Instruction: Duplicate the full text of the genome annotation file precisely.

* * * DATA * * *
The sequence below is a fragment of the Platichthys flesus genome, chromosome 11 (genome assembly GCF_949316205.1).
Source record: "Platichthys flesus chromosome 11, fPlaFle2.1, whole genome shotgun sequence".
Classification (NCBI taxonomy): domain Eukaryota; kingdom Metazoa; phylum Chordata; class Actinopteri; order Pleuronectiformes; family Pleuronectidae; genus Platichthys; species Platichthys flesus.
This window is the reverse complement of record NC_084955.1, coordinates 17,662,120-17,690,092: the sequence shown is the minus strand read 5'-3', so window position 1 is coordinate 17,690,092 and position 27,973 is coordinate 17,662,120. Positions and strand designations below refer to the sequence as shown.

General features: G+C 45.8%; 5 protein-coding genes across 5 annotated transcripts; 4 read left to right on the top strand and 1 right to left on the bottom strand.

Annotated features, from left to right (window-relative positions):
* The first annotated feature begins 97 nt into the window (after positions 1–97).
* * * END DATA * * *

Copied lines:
The sequence below is a fragment of the Platichthys flesus genome, chromosome 11 (genome assembly GCF_949316205.1).
Source record: "Platichthys flesus chromosome 11, fPlaFle2.1, whole genome shotgun sequence".
Classification (NCBI taxonomy): domain Eukaryota; kingdom Metazoa; phylum Chordata; class Actinopteri; order Pleuronectiformes; family Pleuronectidae; genus Platichthys; species Platichthys flesus.
This window is the reverse complement of record NC_084955.1, coordinates 17,662,120-17,690,092: the sequence shown is the minus strand read 5'-3', so window position 1 is coordinate 17,690,092 and position 27,973 is coordinate 17,662,120. Positions and strand designations below refer to the sequence as shown.

General features: G+C 45.8%; 5 protein-coding genes across 5 annotated transcripts; 4 read left to right on the top strand and 1 right to left on the bottom strand.

Annotated features, from left to right (window-relative positions):
* The first annotated feature begins 97 nt into the window (after positions 1–97).